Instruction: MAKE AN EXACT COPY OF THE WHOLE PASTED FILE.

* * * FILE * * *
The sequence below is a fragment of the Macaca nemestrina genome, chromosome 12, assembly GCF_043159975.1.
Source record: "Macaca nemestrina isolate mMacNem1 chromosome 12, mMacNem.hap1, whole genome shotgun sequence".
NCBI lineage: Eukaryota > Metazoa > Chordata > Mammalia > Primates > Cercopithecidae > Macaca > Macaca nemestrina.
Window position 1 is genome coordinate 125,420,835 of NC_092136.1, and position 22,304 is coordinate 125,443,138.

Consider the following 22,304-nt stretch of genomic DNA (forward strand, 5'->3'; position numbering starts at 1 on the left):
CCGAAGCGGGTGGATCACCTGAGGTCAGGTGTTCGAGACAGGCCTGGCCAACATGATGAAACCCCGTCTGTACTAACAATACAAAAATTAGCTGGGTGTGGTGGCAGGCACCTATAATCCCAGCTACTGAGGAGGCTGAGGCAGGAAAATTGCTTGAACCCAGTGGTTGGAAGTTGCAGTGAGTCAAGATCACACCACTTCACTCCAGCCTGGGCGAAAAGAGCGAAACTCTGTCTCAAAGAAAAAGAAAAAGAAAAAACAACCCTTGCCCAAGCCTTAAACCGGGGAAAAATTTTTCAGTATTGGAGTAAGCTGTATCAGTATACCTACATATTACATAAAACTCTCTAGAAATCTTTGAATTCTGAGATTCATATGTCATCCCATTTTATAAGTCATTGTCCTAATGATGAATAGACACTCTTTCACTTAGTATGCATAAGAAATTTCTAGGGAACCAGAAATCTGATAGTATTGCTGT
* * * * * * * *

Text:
The sequence below is a fragment of the Macaca nemestrina genome, chromosome 12, assembly GCF_043159975.1.
Source record: "Macaca nemestrina isolate mMacNem1 chromosome 12, mMacNem.hap1, whole genome shotgun sequence".
NCBI lineage: Eukaryota > Metazoa > Chordata > Mammalia > Primates > Cercopithecidae > Macaca > Macaca nemestrina.
Window position 1 is genome coordinate 125,420,835 of NC_092136.1, and position 22,304 is coordinate 125,443,138.

Consider the following 22,304-nt stretch of genomic DNA (forward strand, 5'->3'; position numbering starts at 1 on the left):
CCGAAGCGGGTGGATCACCTGAGGTCAGGTGTTCGAGACAGGCCTGGCCAACATGATGAAACCCCGTCTGTACTAACAATACAAAAATTAGCTGGGTGTGGTGGCAGGCACCTATAATCCCAGCTACTGAGGAGGCTGAGGCAGGAAAATTGCTTGAACCCAGTGGTTGGAAGTTGCAGTGAGTCAAGATCACACCACTTCACTCCAGCCTGGGCGAAAAGAGCGAAACTCTGTCTCAAAGAAAAAGAAAAAGAAAAAACAACCCTTGCCCAAGCCTTAAACCGGGGAAAAATTTTTCAGTATTGGAGTAAGCTGTATCAGTATACCTACATATTACATAAAACTCTCTAGAAATCTTTGAATTCTGAGATTCATATGTCATCCCATTTTATAAGTCATTGTCCTAATGATGAATAGACACTCTTTCACTTAGTATGCATAAGAAATTTCTAGGGAACCAGAAATCTGATAGTATTGCTGT